Sunday, December 21, 2014

Do me a favor...

Do me a favor... don't tell me "Merry Christmas."  It actually makes me shudder right now.   It makes me feel like you have NO idea what my life is like right now. Recognize that my Christmas isn't going to be all that merry.  Instead, here is what I am hoping for: "I simply pray that in the midst of the pain you find moments of joy. Moments when the pressure on your chest lightens, the knot in your throat eases, anxiety lifts, and hope peeks through."

Someone in my support group commented that Christmas is so challenging for the grieving because everyone else is so fucking happy.

And then there's the happy family Christmas photo cards that we're getting in the mail.  I had thought Lydia's birth announcement would double as a Christmas card.  And now I realize that we'll never ever have a complete family photo.  We'll even never get both our children in the same picture.  We'll always be missing one.

So do me another favor, if you're going to send us one of those happy family Christmas cards, please at least acknowledge our loss and our pain.  Please don't send me your happy, smiley children wishing me a merry Christmas.

I had this thought already and then read this:

"When I opened the first batch of cards, shock washed over me. Photos of beautiful, happy, intact families cascaded onto my kitchen table. Most were accompanied by a greeting wishing me a joyous Christmas.  Others included a standard family newsletter, listing the accomplishments, vacations, and delightful family moments that had filled their year. I grew astonished, then angry, as I realized that none of the cards mentioned that our precious Matthew had died violently six months earlier, leaving us definitely not having a joyous Christmas.
...Weeks later, I tore through them, angry tears pouring down my cheeks as I separated them into three piles: ones that didn’t mention our grief, ones that did so with a short, “Praying for you,” and ones that included soothing, loving, and thoughtful words of compassion and empathy. The third stack was the smallest.
If you aren’t willing to modify your way of sending cards for a while, please do us a favor and take us off your list."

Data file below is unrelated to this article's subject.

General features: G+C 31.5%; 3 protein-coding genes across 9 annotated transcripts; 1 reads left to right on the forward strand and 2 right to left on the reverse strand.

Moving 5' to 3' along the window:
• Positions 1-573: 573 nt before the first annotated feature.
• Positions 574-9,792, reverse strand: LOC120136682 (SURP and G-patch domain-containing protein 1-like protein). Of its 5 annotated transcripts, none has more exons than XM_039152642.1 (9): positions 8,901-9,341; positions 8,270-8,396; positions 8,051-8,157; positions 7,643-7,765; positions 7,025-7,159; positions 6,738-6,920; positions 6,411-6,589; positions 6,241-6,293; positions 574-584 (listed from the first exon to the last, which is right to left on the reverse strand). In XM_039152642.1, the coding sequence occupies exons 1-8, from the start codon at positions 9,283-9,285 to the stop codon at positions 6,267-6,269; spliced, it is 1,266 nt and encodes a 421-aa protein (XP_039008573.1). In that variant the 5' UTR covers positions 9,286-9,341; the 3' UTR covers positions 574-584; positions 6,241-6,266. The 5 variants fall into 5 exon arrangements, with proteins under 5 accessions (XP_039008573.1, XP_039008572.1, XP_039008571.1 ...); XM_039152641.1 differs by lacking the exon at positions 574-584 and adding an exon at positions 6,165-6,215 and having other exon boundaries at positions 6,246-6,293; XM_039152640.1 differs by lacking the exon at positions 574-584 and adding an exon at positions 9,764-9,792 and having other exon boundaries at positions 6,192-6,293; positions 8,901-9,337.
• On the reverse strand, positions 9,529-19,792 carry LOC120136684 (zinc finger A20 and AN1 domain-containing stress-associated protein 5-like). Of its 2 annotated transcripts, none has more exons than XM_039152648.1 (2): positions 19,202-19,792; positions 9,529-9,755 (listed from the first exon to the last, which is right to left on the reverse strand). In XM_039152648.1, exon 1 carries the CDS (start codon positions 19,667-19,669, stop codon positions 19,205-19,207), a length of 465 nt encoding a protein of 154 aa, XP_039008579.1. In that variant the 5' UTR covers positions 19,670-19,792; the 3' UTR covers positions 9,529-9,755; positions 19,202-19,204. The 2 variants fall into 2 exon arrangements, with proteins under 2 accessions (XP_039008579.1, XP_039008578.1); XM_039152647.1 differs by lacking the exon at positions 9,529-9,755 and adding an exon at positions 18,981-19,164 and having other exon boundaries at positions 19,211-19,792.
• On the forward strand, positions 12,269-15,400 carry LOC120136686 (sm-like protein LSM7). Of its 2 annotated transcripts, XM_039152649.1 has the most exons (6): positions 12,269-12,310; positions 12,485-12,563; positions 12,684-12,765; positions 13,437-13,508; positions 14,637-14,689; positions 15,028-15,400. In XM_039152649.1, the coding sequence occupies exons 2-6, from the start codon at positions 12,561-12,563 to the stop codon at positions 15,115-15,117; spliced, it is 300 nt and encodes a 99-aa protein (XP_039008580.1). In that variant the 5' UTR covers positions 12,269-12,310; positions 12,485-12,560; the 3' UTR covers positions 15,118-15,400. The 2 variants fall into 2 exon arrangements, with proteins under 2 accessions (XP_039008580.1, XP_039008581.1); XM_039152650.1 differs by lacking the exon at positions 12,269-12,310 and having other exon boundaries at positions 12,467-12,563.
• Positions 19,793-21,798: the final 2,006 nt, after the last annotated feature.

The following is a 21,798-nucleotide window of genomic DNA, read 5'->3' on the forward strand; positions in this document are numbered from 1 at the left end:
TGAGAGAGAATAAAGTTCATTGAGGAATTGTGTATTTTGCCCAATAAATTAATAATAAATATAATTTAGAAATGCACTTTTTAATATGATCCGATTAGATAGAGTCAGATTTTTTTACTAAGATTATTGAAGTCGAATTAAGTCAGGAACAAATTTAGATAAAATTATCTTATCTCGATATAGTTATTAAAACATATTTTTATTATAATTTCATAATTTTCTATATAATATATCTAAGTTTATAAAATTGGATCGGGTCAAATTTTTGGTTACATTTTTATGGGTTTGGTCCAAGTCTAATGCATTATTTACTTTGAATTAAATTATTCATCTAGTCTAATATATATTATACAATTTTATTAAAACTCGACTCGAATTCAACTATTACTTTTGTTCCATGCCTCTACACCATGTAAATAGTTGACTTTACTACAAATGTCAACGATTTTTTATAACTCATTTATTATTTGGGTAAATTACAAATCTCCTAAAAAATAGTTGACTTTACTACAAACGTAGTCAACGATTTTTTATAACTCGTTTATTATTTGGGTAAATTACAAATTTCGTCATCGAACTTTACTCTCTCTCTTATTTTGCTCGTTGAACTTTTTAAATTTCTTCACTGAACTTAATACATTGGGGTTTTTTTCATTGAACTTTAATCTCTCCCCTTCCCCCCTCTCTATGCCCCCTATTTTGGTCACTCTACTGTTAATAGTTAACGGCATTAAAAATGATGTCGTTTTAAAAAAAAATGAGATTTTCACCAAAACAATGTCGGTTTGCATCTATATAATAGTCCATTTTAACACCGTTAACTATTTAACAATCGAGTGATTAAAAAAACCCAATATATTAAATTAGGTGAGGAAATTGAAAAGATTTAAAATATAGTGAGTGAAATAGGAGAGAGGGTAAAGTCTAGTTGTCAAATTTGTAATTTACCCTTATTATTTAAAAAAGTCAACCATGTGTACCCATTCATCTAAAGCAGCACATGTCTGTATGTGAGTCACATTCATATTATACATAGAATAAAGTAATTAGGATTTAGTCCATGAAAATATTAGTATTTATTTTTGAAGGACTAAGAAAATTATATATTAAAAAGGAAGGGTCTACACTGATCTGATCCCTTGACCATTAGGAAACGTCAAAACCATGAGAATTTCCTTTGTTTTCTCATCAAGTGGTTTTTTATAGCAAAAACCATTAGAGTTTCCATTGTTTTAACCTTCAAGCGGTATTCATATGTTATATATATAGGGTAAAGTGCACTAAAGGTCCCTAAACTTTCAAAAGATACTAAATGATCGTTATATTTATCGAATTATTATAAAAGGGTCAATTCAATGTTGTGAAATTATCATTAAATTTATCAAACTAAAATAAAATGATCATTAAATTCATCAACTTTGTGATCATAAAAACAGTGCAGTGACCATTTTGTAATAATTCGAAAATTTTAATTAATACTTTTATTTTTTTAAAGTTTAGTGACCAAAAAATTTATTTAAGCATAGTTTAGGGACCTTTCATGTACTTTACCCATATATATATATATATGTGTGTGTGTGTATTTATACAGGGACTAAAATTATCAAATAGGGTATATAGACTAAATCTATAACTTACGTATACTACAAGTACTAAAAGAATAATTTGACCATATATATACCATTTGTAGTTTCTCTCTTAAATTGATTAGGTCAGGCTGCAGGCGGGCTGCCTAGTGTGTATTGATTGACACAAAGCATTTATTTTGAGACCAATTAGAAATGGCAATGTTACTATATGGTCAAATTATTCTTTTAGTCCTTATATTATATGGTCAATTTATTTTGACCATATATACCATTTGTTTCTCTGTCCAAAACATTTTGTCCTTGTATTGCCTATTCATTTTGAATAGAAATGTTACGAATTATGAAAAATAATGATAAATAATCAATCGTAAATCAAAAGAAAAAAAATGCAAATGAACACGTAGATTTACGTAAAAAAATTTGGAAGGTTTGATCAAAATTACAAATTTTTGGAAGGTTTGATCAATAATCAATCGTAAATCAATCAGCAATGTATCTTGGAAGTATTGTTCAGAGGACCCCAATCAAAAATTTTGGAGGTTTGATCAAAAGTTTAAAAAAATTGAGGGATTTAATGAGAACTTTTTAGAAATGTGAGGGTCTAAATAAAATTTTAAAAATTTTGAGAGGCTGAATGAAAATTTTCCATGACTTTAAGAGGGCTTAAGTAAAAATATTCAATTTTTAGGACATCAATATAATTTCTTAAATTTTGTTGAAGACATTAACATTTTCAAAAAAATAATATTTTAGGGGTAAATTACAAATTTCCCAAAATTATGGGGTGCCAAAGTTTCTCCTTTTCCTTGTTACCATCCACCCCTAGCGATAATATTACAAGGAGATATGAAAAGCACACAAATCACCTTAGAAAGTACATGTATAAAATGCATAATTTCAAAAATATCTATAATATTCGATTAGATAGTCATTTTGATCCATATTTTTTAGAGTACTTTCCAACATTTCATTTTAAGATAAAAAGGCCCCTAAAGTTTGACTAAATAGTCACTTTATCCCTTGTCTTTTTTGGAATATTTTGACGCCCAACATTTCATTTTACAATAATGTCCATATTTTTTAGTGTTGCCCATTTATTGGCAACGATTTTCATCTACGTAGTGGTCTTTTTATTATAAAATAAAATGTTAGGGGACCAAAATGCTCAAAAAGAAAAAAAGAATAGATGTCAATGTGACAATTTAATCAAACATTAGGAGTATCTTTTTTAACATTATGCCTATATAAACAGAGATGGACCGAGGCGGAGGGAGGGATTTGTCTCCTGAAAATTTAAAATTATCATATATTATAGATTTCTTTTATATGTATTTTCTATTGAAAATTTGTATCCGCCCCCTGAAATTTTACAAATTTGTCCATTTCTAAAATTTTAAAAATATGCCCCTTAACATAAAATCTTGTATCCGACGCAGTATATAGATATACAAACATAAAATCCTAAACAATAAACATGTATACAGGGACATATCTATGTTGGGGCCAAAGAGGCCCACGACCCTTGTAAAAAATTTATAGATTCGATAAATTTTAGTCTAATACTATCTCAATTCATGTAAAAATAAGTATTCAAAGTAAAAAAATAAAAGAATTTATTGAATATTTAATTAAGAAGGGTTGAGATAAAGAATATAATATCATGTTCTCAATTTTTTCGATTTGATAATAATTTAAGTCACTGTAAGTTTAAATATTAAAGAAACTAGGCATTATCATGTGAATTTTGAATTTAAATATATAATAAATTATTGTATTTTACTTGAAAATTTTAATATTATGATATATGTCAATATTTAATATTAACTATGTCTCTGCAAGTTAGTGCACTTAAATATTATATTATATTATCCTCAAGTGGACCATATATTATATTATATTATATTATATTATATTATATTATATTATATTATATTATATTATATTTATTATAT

I guess I'll end by echoing that sentiment.  I don't necessarily want to be off your list, but I do want you to acknowledge that this Christmas - and perhaps every Christmas in years to come - will only emphasize our loss.  I want you to acknowledge that we're hurting.  I want you to mention my daughter by name.  And if you're not willing to make that extra effort while writing your cards, then it's probably best that you don't include us at all.

And please, don't wish me a Merry Christmas.


  1. I am sorry that this Christmas, that was supposed to be so magical for you and your family, will be so hard. I assume there will be mixed emotions, but a dominate emotion being pure sadness.
    I know we talked before I sent my card because I struggled with the right thing to do. Do I not send one at all knowing it would be hard for you to see my "perfect" family, do I get a generic Christmas card and just have our names or even better just The Burgei's, or do I just not send one at all. Each option seemed to have its own flaw and I am glad I just asked you, but I still worried (worry) about how that moment would be when you receive it, open it, and the reminder of "it isn't fair" crossed your mind.

    I can't even begin to imagine the pain you have already gone through and I can't imagine that ANYONE close enough to send you a card would want to add to that pain. I feel we are struggling with how to support you and knowing what is the right thing to say or do. Not that it is your issue to help us out with that.
    I appreciate knowing how you feel and it is nice that I can catch a glimpse of your daily life, living without Lydie, in order to try to be a better friend for you.
    You, Justin, and Ben are very loved by so many and you all have a special place in my heart.
    Love you!

  2. Lydie will continue to be very loved too...I didn't mean to leave her off that last line as an exclusion it was just that I know for the 3 of you it will be a hard to get through the holiday's because she is not with you.

    1. Tara, you are so good about always checking with me and asking me for direction when you're not sure what to say or do. I so appreciate that. We did get several Christmas cards from friends and family members who we have not even heard from since Lydie died (and they certainly know) where they just wrote "Merry Christmas!" and signed their names. That really frustrates me.


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